It’s still a ways out, even though, just like the AR and VR projects, technology from the LiDAR and computer vision and other teams have already made their way into our iPhones and iPads, by way of example. And who knows, just like on-device intelligence is everywhere already, autonomy could easily follow suit. I’m not saying Apple person robots or HomeKit droids. But I’m not not saying it either.
I mean, full self driving electric vehicles sound great and even drive great in California and Arizona, but there’s a long way to go before they work great in places like Winnipeg and Montreal where it can hit -40 or -50 and the roads, lanes, and signs are covered in camera confounding ice and snow.
But, whether it’s the Apple Park shuttles, or consumer cars we can actually drive, a decked out Apple Roadster Max and eventually a less expensive Apple Hatchback SE, or a fleet of Apple Ubers as a service, just hail, ride, repeat. Only time, like several more years of time, will tell.
First, there was Web1. Angle bracket. Marquee. Blink. Slash. Angle bracket. Under construction dot Gif Jif. Or as you probably remember them, raw containers for super janky ActiveX and Flash sites you beat your head against until you could find the opening hours for the restaurant. And nobody but nerds really cared.
Then there was Web2. AJAX. CSS. OAUTH. And a whole bunch of other acronyms and initialisms that… still nobody but nerds cared about until they became part of the core infrastructure for a new generation of apps and services we all now use every day. Google Maps. Twitter. Flikr. Wikipedia it. Facebook. Oh god, what did we do.
Now, Web3. Coins. Blockchains. DAOs. NFTs. Which I’m apparently not allowed to call nifties. And they’ll become part of the core infrastructure of a next generation of apps and services that we’ll all use… one day. The key difference between Web2 and Web3 is that people seem to go to war way, way, way more over what Web3 is and isn’t than they ever did Web2. Like full on Raid Boss Karen in my timeline, every damn day. And I mean it, y’all seriously need to chill. Embrace the namaste side of your inner hipster again. Whatever. And maybe just because we’ve all been stuck in various forms of physical and psychological lockdown for the last two years. Maybe because the worst of the Silicon Valley and fintech grifters took an interest in fetishizing and monetizing Web3 technologies in a way they never did or could Web2. Or maybe just Doge. I don’t know.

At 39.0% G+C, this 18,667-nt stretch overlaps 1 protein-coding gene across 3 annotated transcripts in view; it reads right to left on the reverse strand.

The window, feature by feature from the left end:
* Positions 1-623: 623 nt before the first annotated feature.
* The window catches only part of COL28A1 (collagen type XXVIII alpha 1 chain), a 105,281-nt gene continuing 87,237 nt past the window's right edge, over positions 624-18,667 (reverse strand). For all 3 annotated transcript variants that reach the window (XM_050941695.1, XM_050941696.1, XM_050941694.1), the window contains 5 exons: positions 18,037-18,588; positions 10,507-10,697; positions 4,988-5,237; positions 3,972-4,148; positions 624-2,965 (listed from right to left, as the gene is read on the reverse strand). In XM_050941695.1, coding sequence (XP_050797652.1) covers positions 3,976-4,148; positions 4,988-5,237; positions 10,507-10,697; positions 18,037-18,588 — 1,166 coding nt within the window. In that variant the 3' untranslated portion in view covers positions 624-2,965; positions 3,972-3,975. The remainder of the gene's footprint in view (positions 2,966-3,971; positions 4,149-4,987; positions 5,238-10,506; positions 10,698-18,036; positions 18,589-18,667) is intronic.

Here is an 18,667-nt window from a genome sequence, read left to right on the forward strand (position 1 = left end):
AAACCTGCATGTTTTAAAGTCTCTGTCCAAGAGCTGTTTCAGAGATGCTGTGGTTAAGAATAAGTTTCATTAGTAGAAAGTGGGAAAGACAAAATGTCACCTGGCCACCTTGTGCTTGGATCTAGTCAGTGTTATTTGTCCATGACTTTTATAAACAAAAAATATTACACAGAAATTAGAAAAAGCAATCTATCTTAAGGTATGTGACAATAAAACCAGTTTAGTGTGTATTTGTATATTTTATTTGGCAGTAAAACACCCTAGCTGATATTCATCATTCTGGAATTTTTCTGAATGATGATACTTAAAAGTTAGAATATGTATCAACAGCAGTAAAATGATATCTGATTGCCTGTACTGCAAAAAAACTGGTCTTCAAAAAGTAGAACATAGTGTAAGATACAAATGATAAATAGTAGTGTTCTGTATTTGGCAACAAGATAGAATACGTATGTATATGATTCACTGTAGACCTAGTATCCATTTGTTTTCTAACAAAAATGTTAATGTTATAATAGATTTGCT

Apple’s WebObjects drove a lot of commerce in the pre-Web2 days, and Web2 wasn’t just the sweet solution Apple offered developers in the days before the App Store, it what a lot of WebKit interfaces were built on, both wrapped in apps and put up on the web, up to and including iCloud dot com.
Given Apple Pay, Apple Cash, and Apple Card, an Apple Coin would be interesting, and they’re uniquely positioned to offer something… mainstream there. If not full on financial services at some point. Maybe Apple’s just waiting on more environmentally friendly technologies to make any moves there or on the blockchain in general. Apple also doesn’t have their own micro-transaction system, like big game studios, where using NFTs would let them extract a share of every artificially scarce digital good through every reseller, forever. That could tie into an updated Apple Arcade, especially for VR and whatever normal humans end up calling the Metaverse, though. Even while I hope Apple never gets into something that potentially gambling-adjacent, at least not directly. Doesn’t fit the Disney clean image.
And since they’ve moved to Apple Music and Apple TV streaming, even if they were super into the idea of us reselling our digital downloads in a media swap meet, even some kind of iTunes Live Bootlegs, I’m not sure Hollywood and labels would be down with any form after market. Although maybe they just need to see more zeros attached?